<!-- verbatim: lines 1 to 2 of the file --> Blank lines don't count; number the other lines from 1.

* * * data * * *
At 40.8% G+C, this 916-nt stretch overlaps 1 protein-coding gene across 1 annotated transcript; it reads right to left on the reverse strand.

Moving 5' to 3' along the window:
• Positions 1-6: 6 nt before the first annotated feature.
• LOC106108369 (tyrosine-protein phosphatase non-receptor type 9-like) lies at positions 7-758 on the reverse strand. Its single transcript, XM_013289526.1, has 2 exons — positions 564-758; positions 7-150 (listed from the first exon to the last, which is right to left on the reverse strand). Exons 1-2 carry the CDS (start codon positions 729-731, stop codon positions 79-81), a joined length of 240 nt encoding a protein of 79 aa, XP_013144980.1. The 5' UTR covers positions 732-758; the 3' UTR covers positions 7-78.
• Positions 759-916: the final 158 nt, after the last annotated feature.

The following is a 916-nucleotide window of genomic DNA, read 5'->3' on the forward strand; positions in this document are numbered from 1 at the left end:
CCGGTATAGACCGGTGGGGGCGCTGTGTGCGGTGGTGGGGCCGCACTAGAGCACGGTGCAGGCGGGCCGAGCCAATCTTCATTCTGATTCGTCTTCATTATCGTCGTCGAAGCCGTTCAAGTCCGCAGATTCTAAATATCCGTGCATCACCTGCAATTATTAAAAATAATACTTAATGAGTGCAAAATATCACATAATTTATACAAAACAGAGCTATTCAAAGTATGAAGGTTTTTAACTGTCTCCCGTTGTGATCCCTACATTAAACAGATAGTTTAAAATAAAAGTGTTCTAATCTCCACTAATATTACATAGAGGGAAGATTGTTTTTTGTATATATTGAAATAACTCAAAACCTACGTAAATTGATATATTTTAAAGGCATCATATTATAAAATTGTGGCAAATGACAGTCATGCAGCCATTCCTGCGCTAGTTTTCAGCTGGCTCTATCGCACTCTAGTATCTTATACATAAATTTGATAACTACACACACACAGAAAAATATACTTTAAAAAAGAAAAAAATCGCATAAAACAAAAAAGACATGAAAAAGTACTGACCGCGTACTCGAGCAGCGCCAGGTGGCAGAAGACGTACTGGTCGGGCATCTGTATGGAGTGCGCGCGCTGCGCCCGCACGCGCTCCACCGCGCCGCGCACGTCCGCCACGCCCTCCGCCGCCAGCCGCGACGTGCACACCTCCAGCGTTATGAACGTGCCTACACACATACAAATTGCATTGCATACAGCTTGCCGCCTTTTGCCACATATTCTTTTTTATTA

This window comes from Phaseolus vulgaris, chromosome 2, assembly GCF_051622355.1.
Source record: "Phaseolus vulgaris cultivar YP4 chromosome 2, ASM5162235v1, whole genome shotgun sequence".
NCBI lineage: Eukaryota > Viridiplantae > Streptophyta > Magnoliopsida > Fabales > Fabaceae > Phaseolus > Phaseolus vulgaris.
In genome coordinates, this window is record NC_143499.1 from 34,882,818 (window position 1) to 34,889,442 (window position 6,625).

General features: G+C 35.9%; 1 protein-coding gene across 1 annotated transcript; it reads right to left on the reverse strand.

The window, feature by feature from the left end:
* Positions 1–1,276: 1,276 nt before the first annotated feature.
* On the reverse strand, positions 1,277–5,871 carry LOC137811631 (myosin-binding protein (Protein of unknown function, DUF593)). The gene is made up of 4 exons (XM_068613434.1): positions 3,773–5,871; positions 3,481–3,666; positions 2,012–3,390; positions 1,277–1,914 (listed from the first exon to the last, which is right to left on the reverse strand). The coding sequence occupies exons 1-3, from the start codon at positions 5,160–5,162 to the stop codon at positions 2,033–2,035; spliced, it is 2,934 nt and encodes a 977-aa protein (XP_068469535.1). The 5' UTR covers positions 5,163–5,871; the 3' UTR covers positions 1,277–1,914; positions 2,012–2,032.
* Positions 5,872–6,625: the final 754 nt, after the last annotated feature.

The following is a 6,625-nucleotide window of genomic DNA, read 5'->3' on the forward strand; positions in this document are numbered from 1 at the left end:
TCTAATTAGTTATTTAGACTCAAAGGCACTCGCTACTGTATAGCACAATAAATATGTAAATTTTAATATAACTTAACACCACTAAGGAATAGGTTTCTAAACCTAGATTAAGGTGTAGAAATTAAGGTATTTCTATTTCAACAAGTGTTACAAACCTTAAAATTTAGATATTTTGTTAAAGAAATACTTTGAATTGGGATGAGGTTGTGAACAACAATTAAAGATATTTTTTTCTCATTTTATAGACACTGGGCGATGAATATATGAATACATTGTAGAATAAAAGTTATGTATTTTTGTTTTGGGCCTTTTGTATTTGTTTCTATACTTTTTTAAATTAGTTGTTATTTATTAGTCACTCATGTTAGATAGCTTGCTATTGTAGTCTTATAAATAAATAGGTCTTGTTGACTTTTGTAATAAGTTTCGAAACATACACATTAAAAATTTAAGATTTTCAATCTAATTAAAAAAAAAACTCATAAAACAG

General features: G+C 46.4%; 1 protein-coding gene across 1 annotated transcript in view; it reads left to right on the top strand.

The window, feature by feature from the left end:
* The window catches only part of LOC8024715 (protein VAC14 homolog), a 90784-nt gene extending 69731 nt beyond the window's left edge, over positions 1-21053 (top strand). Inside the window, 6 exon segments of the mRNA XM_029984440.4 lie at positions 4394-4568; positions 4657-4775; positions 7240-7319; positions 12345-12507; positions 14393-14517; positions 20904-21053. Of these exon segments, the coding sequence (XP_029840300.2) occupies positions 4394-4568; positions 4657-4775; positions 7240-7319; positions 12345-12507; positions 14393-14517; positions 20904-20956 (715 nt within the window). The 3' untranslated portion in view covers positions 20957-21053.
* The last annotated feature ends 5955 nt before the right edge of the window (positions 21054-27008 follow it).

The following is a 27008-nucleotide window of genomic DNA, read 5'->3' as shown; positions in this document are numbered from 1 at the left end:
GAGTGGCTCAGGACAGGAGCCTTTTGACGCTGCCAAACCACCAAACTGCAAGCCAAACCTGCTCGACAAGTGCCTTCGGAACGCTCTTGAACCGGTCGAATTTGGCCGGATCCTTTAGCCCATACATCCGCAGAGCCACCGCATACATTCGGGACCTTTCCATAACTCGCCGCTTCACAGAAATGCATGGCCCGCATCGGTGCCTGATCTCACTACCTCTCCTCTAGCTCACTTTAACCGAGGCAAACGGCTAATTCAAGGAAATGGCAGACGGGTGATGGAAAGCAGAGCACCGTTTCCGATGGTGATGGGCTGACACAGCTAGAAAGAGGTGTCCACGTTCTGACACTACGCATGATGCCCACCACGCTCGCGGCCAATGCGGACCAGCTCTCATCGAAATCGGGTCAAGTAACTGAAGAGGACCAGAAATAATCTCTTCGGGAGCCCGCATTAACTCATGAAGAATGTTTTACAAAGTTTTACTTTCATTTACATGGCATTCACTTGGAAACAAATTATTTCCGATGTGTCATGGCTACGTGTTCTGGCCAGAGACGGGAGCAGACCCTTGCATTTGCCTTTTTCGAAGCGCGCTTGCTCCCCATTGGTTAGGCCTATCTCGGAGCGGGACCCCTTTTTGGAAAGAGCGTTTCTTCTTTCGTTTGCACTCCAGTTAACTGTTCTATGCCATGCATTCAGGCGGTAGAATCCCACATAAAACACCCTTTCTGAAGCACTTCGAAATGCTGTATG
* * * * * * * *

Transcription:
At 40.8% G+C, this 916-nt stretch overlaps 1 protein-coding gene across 1 annotated transcript; it reads right to left on the reverse strand.

Moving 5' to 3' along the window: